by Nick Capasso
Out of silent subtle mystery emerge images.
These images coalesce into forms.
Within each form is contained the seed and essence of life.
Thus do all things emerge and expand
out of darkness and emptiness.
Lao Tzu, Tao Te Ching
In Terry Rose’s paintings, everything is becoming. Nothing is fixed, everything changes, elides, bleeds, bursts, cascades, slides, radiates, emerges, expands. His imagery reflects, and participates in, our world and our being in flux.
Look at a drop of pond water through a microscope and discover a place where everything shifts. The flagellates swim, the cells divide, the bacteria absorb each other. Consider, on a much larger scale, our universe. Stars are born and die. Objects explode, or hurtle through space at unimaginable speeds. Galaxies collide, intermingle, and change form. Nothing is as it was a mere moment ago, nor will it ever be the same again – in the pond, or in the cosmos. Rose’s paintings, which point simultaneously to phenomena of the miniscule and the vast, are a visual poetics of this truth. They show us the primary condition of physics, life, and the human experience and reassure us that it is right and beautiful.
The artist walks a fine line between abstraction and representation. On the one hand, his paintings are careful arrangements of shapes and colors, and subtle manipulations of perceived space. But on the other, the ambiguous shapes suggest a host of things that we know well: cells and suns, clouds and spores. And the spaces in which these forms exist are likewise suggestive - of environments, atmospheres, or dark voids. But the fugitive identities of the shapes and spaces, along with their tendency to morph, set up an uncertainty about their very state of being. Do we see solids, liquids, or gases – or pure energy – or pure paint?
Paint is an apt medium for creating images like these – a liquid that turns solid. Rose, though, depends more than most painters on the fluid nature of his medium. To create his floating worlds, he coats his surfaces with wet varnish, and then drips into the varnish oils, inks, micron pigments (solutions that contain suspended particulate matter), and enamels. These substances move across and through the varnish, and their chemical and physical reactions yield the blossoming, growing, and gestating forms that characterize his work. Rose experiments tirelessly with materials and their chance interactions. Sometimes the experiments fail, but when they succeed, the results are remarkable. He adopted this loose dialogue with matter to distance practiced technique from his process in order to discover new types of imagery. He seeks and preserves the happy accidents that allow chaos to participate with order, in a gentleman’s agreement with chance.
Rose’s practice is entirely contemporary. His paintings are part of a larger discourse amongst twenty-first-century artists that seeks to explore, simultaneously, the phenomena of the microcosm and the macrocosm, the organic and the inorganic, perception and the imagination, and the ultimate interconnectedness of all things. With this generation of painters, he transcends both the formalism of Modernism and the irony of Post-modernism to create works of formidable visual eloquence that have something profound to say about the world, our organs of perception, our minds, and our propensity to create aesthetic and intellectual information. Rose’s paintings are like lenses that slide in magnification and focus to reveal, at once, the structures and wonders of the very largest and very smallest things that we can comprehend. Spiritually, they remind us that our desperate desire for attachment is fundamentally misguided, for everything must and will change.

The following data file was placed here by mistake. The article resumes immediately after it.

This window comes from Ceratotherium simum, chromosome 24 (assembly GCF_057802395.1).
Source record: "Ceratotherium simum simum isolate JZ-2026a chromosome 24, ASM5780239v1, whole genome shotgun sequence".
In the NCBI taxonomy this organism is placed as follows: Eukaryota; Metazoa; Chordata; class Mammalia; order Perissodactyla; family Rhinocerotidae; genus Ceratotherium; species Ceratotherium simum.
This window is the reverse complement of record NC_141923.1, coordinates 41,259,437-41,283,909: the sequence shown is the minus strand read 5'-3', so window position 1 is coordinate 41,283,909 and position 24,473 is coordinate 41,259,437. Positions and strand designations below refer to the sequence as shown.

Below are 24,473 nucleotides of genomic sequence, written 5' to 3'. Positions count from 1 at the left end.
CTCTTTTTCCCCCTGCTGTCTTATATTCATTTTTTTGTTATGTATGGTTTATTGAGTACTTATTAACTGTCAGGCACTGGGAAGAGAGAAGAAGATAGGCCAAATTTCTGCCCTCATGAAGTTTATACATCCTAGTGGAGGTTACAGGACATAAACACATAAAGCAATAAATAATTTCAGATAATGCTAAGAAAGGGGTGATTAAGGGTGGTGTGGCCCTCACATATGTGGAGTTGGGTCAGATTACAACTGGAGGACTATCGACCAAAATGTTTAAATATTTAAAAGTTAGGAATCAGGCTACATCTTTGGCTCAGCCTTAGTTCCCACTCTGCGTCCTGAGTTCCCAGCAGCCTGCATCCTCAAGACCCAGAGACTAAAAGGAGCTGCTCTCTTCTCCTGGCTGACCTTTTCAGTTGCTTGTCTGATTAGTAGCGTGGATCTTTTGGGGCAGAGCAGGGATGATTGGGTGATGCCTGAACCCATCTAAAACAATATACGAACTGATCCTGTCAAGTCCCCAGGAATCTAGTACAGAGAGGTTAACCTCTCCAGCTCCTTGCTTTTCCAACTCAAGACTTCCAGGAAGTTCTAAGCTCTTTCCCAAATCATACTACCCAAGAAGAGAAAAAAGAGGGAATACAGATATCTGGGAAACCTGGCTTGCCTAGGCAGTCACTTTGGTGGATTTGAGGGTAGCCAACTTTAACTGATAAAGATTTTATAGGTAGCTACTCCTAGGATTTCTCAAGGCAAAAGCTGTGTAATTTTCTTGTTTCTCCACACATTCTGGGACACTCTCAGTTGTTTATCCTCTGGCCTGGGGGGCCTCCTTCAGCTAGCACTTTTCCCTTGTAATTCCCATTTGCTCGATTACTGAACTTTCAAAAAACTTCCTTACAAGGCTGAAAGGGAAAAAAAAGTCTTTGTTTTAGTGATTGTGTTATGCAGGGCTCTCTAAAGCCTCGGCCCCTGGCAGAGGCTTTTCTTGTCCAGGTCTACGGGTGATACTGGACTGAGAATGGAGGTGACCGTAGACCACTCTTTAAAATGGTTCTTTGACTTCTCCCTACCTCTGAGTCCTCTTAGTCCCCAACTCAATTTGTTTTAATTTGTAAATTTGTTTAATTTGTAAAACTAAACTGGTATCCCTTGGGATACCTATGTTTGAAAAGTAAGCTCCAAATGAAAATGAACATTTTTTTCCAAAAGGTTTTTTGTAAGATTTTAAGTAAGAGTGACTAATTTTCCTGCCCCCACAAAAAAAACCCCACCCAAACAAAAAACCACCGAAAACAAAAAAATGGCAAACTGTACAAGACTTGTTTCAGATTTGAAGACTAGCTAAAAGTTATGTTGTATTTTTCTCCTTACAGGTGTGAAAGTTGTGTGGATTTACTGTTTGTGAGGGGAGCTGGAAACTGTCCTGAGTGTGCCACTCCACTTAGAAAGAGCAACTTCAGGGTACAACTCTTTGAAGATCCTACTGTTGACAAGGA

This rejection of notions of fixity is prevalent in Eastern philosophies, and thus permeates the arts of East Asia, which deeply inform Rose’s work as art historical antecedent and wellspring of inspiration. The artist is particularly drawn to aspects of Chinese painting that efface distinctions between representation and stylization, and that consider pictorial space in a dynamic relationship with figures and objects. His work is also informed by the loose liquidity of water-based media and the vertical compositional formats of scrolls and screens.
From the perspective of Western art history, Rose is certainly an inheritor of the great tradition of twentieth-century biomorphic abstract painting that traces its way back through Richter, Bleckner, Pollock, Miró, and Kandinsky. His process is most closely akin to Pollock’s controlled chance, with its roots in Surrealist automatic drawing and the random procedures of Dada. He is also a great atmospheric colorist, like Ruysdael, Turner, and Whistler, in whose works skies become active sublime beings.
Portals is an apt title, not only for Rose’s current body of work, but for most of his paintings over the last decade. A portal is, of course, a door, or a window – or a lens – a liminal aperture into another place. The poetic trope of the portal has been used time and time again to help describe the indescribable: the gateless gate of Japanese Zen, St. Paul’s glass (through which we see darkly), and William Blake’s “doors of perception.” If Blake’s doors “...were cleansed, everything would appear to man as it is: infinite.” Rose’s paintings do not attempt to describe this visionary experience, they show it.
Again, in Terry Rose’s work, everything is becoming in another sense of the word, in the sense of visual satisfaction and overt beauty. Like philosophy, like poetry, the paintings reward prolonged and repeated experience and contemplation. Here, beauty is not an end in itself, but a portal to the ineffable.
All created things are transitory;
those who realize this are freed from suffering.
This is the path that leads to pure wisdom.
The Buddha, The Dhammapada
Nick Capasso is the Director of the Fitchburg Art Museum, Fitchburg, Massachusetts.